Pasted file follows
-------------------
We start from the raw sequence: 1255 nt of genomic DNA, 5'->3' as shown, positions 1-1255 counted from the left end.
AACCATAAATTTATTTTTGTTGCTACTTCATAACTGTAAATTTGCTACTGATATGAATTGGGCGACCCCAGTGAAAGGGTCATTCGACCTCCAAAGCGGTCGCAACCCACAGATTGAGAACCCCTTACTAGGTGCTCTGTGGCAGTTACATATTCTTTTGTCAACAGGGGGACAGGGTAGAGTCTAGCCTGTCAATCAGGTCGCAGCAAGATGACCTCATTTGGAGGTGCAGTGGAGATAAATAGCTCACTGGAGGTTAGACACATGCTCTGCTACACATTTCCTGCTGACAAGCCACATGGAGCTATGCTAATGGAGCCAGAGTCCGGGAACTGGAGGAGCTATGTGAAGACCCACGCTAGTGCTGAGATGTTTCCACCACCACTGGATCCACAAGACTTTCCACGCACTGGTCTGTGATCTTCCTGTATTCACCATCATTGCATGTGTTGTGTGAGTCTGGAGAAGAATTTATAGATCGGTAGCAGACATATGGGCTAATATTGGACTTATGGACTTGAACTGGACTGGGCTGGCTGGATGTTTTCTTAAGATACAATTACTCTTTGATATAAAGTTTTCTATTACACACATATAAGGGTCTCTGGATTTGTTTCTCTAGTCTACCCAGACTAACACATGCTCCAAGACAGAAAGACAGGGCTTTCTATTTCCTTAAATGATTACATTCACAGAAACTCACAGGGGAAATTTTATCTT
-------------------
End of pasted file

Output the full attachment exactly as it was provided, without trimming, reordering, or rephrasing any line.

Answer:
We start from the raw sequence: 1255 nt of genomic DNA, 5'->3' as shown, positions 1-1255 counted from the left end.
AACCATAAATTTATTTTTGTTGCTACTTCATAACTGTAAATTTGCTACTGATATGAATTGGGCGACCCCAGTGAAAGGGTCATTCGACCTCCAAAGCGGTCGCAACCCACAGATTGAGAACCCCTTACTAGGTGCTCTGTGGCAGTTACATATTCTTTTGTCAACAGGGGGACAGGGTAGAGTCTAGCCTGTCAATCAGGTCGCAGCAAGATGACCTCATTTGGAGGTGCAGTGGAGATAAATAGCTCACTGGAGGTTAGACACATGCTCTGCTACACATTTCCTGCTGACAAGCCACATGGAGCTATGCTAATGGAGCCAGAGTCCGGGAACTGGAGGAGCTATGTGAAGACCCACGCTAGTGCTGAGATGTTTCCACCACCACTGGATCCACAAGACTTTCCACGCACTGGTCTGTGATCTTCCTGTATTCACCATCATTGCATGTGTTGTGTGAGTCTGGAGAAGAATTTATAGATCGGTAGCAGACATATGGGCTAATATTGGACTTATGGACTTGAACTGGACTGGGCTGGCTGGATGTTTTCTTAAGATACAATTACTCTTTGATATAAAGTTTTCTATTACACACATATAAGGGTCTCTGGATTTGTTTCTCTAGTCTACCCAGACTAACACATGCTCCAAGACAGAAAGACAGGGCTTTCTATTTCCTTAAATGATTACATTCACAGAAACTCACAGGGGAAATTTTATCTT